Oh my babies… I’ve got blisters on my feet the size of nickels, my jeans are so filthy I gave them a roll of quarters and told them to walk themselves to the laundromat, and I have sent my socks out to be cleaned….and then burned. I’m tired….my room is a sweatbox…there’s no wifi….and I haven’t had a vegetable in days. This incessant whining can only mean one thing: welcome to the Armadillo Road Report: Cranky Edition, otherwise known as Rock Fest, Barcelona, Spain, 5-July, 2014.
Well, my babies, before I launch what was Rock Fest in Barcelona, I need to explain to how we got here. Or more accurately….how we almost didn’t get here. I left my home at 0900 hours on 3-July, expertly catching a bus and then two trains to Newark Airport. The road crew and most of the band had a perfectly planned direct flight: Early evening flight out of Jersey, landing the next morning in Spain, where we, refreshed from our in-flight sleep, have an entire day to prepare for the festival on the 5th. We were flying United via Lufthansa, the latter known for their timely flights and strict baggage allowances, and so I packed as minimal as possible and checked in early: the monitor read: ON TIME.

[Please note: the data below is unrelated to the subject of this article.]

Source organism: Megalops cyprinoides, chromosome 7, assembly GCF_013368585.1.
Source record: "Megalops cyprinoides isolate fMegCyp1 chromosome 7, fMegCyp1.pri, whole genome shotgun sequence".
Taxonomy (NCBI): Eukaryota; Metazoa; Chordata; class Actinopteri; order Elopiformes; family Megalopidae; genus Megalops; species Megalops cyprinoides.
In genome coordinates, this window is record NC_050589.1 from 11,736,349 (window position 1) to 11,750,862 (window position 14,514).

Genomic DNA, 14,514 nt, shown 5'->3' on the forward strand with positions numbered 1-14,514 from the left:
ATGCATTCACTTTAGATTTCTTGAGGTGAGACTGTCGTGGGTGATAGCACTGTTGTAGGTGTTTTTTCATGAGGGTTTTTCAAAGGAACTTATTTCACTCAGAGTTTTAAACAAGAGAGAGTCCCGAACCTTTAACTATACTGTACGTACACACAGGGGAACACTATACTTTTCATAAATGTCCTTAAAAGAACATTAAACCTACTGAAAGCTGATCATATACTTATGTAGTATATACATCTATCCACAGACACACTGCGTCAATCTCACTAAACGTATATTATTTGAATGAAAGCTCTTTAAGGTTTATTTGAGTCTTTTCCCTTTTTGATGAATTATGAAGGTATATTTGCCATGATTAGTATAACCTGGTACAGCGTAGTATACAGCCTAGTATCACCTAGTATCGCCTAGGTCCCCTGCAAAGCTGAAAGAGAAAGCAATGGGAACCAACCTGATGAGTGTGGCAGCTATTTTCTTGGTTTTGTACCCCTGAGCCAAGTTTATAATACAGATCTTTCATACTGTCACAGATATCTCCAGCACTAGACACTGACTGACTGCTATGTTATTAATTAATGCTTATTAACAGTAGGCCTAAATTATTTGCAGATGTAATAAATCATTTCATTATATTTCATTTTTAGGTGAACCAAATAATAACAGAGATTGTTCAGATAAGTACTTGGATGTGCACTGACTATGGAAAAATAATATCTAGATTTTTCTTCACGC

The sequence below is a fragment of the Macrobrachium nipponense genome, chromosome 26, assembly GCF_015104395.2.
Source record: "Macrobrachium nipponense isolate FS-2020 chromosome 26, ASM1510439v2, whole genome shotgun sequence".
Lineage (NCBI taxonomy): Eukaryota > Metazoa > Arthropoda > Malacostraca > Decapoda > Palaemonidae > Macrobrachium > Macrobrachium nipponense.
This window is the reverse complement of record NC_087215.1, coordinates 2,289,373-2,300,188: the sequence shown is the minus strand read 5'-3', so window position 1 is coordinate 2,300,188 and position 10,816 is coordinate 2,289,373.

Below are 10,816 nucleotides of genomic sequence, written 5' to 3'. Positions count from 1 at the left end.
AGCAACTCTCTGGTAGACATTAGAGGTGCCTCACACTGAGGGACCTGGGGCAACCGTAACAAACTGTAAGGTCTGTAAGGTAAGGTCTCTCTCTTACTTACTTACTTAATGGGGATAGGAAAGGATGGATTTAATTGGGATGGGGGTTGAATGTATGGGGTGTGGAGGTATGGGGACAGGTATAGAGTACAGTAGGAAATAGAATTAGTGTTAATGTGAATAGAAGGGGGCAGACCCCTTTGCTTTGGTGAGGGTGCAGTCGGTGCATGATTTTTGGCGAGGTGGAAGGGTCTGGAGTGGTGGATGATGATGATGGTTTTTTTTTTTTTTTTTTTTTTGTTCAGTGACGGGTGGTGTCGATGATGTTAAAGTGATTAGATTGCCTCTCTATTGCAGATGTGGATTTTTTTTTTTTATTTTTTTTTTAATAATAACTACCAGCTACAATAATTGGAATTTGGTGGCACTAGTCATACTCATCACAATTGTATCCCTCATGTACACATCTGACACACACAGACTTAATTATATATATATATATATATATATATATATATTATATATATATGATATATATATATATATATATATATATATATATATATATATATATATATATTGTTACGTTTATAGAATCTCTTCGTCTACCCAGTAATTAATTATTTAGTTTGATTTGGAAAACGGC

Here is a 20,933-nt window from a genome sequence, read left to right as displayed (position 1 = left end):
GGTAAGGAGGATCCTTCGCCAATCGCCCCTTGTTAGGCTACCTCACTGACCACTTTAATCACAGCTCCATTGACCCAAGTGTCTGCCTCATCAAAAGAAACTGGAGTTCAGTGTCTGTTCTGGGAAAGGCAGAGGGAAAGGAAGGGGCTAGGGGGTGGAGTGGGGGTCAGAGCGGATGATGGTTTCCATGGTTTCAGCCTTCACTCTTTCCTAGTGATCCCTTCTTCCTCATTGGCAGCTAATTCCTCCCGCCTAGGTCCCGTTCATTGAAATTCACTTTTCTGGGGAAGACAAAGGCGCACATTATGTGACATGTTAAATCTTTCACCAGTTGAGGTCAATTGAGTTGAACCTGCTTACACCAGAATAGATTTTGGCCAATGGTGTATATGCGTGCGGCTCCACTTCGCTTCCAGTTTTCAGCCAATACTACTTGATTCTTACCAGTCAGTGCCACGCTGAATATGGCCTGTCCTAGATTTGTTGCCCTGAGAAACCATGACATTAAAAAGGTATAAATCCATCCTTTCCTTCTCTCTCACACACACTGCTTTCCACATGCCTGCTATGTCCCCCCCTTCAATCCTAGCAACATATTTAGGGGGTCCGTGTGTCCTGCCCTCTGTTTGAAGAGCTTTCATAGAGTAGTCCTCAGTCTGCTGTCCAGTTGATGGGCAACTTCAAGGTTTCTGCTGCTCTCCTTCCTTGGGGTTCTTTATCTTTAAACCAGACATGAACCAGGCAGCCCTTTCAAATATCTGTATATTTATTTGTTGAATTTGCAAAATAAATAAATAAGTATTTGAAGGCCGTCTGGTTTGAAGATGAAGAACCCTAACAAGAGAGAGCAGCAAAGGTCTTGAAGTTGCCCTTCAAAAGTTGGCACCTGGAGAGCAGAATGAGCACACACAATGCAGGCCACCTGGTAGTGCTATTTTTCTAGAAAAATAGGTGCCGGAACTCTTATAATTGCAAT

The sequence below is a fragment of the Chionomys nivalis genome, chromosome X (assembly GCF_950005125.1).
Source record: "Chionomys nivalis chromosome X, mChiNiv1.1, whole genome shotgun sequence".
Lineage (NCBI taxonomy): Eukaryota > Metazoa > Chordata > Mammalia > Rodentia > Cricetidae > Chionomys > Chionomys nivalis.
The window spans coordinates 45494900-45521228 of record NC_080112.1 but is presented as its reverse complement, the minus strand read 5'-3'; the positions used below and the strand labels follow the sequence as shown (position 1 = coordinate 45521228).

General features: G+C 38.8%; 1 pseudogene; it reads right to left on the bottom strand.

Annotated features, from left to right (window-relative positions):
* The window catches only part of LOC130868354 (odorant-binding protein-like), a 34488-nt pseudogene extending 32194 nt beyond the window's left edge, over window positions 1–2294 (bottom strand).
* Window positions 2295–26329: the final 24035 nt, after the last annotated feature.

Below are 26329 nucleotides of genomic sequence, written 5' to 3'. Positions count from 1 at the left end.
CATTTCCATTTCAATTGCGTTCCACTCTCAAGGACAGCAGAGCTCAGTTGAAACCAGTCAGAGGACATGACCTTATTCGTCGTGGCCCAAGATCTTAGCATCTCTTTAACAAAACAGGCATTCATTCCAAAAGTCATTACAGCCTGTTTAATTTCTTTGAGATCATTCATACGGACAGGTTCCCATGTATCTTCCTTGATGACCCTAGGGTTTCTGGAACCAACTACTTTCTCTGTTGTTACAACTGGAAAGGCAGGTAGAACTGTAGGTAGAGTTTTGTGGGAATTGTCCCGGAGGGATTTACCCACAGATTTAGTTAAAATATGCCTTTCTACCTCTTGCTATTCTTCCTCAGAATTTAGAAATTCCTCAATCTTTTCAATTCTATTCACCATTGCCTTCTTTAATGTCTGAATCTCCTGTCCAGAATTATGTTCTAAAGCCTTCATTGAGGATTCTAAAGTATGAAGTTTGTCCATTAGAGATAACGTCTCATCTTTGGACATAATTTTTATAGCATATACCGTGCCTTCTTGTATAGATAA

The first call came in from A.J., Our flight was not out of the Lufthansa terminal, but the United one, so I quickly hopped an Airtrain back to the proper terminal, just as Danny, our Tour Manager called, to tell me that he was trapped in ridiculously heavy Manhattan traffic–go ahead and check in the crew and band, just in case he missed the flight. I asked the Universe to make sure that Danny made the flight, but unfortunately I wasn’t specific enough–because within the hour, our departure went from ON TIME to delayed by 3 hours. Always one to make a positive out of a negative, we used our extra time to have a crew dinner together. While dining, Mother Nature provided a little ambiance…the power went out in the airport due to an electrical storm. We sat, chewing our burgers in the dark, serenaded by the fire alarms going off. We heard the distant rumble of thunder–and it was actual thunder, not A.J., the Sound of Thunder –and Mark pointed at the window. I glanced briefly, not concerned–as storms go, this one didn’t appear very organized. Within minutes, I saw what Mark had pointed at–a violent storm front rolled in–clouds as black as coal–horizontal rain, and the formation of a low hanging wall cloud attempting to form a funnel. More troubling, was that we were surrounded by glass windows.